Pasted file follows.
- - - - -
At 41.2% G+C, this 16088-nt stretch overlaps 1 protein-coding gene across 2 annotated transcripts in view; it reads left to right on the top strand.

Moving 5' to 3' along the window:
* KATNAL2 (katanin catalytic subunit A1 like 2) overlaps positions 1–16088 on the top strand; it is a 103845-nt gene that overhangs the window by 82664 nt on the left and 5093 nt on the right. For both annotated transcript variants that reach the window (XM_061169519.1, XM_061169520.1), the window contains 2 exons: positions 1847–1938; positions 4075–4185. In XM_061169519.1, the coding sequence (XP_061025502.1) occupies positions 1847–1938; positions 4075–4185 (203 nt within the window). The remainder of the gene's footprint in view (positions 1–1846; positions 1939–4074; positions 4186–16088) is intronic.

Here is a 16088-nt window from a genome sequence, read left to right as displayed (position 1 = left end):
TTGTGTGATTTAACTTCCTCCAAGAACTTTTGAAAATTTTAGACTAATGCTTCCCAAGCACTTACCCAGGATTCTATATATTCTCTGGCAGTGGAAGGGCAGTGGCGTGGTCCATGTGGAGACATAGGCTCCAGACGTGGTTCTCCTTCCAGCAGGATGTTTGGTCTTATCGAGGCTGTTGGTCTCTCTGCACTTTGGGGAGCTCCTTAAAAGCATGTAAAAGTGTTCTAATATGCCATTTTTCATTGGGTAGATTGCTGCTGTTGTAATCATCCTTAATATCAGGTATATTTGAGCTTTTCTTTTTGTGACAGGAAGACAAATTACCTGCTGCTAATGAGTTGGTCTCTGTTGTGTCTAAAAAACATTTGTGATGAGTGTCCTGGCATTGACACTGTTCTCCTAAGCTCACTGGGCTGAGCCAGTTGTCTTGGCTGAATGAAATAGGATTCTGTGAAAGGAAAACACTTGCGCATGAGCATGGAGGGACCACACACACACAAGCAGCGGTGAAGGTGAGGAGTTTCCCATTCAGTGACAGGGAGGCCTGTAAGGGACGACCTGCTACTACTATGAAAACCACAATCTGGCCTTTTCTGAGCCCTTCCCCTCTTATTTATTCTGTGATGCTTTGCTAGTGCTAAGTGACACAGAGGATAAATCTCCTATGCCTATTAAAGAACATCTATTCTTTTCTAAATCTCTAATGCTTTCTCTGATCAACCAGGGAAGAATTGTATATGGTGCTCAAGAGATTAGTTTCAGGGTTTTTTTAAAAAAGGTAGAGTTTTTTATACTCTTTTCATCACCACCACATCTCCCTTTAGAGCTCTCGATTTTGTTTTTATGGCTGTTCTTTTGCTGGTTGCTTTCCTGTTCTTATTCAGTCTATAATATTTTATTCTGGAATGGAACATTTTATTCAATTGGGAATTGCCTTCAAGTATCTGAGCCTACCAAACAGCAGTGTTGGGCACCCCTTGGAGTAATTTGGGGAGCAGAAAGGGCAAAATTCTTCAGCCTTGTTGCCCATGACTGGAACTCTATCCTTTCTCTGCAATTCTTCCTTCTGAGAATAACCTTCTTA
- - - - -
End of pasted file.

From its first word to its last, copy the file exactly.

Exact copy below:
At 41.2% G+C, this 16088-nt stretch overlaps 1 protein-coding gene across 2 annotated transcripts in view; it reads left to right on the top strand.

Moving 5' to 3' along the window:
* KATNAL2 (katanin catalytic subunit A1 like 2) overlaps positions 1–16088 on the top strand; it is a 103845-nt gene that overhangs the window by 82664 nt on the left and 5093 nt on the right. For both annotated transcript variants that reach the window (XM_061169519.1, XM_061169520.1), the window contains 2 exons: positions 1847–1938; positions 4075–4185. In XM_061169519.1, the coding sequence (XP_061025502.1) occupies positions 1847–1938; positions 4075–4185 (203 nt within the window). The remainder of the gene's footprint in view (positions 1–1846; positions 1939–4074; positions 4186–16088) is intronic.

Here is a 16088-nt window from a genome sequence, read left to right as displayed (position 1 = left end):
TTGTGTGATTTAACTTCCTCCAAGAACTTTTGAAAATTTTAGACTAATGCTTCCCAAGCACTTACCCAGGATTCTATATATTCTCTGGCAGTGGAAGGGCAGTGGCGTGGTCCATGTGGAGACATAGGCTCCAGACGTGGTTCTCCTTCCAGCAGGATGTTTGGTCTTATCGAGGCTGTTGGTCTCTCTGCACTTTGGGGAGCTCCTTAAAAGCATGTAAAAGTGTTCTAATATGCCATTTTTCATTGGGTAGATTGCTGCTGTTGTAATCATCCTTAATATCAGGTATATTTGAGCTTTTCTTTTTGTGACAGGAAGACAAATTACCTGCTGCTAATGAGTTGGTCTCTGTTGTGTCTAAAAAACATTTGTGATGAGTGTCCTGGCATTGACACTGTTCTCCTAAGCTCACTGGGCTGAGCCAGTTGTCTTGGCTGAATGAAATAGGATTCTGTGAAAGGAAAACACTTGCGCATGAGCATGGAGGGACCACACACACACAAGCAGCGGTGAAGGTGAGGAGTTTCCCATTCAGTGACAGGGAGGCCTGTAAGGGACGACCTGCTACTACTATGAAAACCACAATCTGGCCTTTTCTGAGCCCTTCCCCTCTTATTTATTCTGTGATGCTTTGCTAGTGCTAAGTGACACAGAGGATAAATCTCCTATGCCTATTAAAGAACATCTATTCTTTTCTAAATCTCTAATGCTTTCTCTGATCAACCAGGGAAGAATTGTATATGGTGCTCAAGAGATTAGTTTCAGGGTTTTTTTAAAAAAGGTAGAGTTTTTTATACTCTTTTCATCACCACCACATCTCCCTTTAGAGCTCTCGATTTTGTTTTTATGGCTGTTCTTTTGCTGGTTGCTTTCCTGTTCTTATTCAGTCTATAATATTTTATTCTGGAATGGAACATTTTATTCAATTGGGAATTGCCTTCAAGTATCTGAGCCTACCAAACAGCAGTGTTGGGCACCCCTTGGAGTAATTTGGGGAGCAGAAAGGGCAAAATTCTTCAGCCTTGTTGCCCATGACTGGAACTCTATCCTTTCTCTGCAATTCTTCCTTCTGAGAATAACCTTCTTA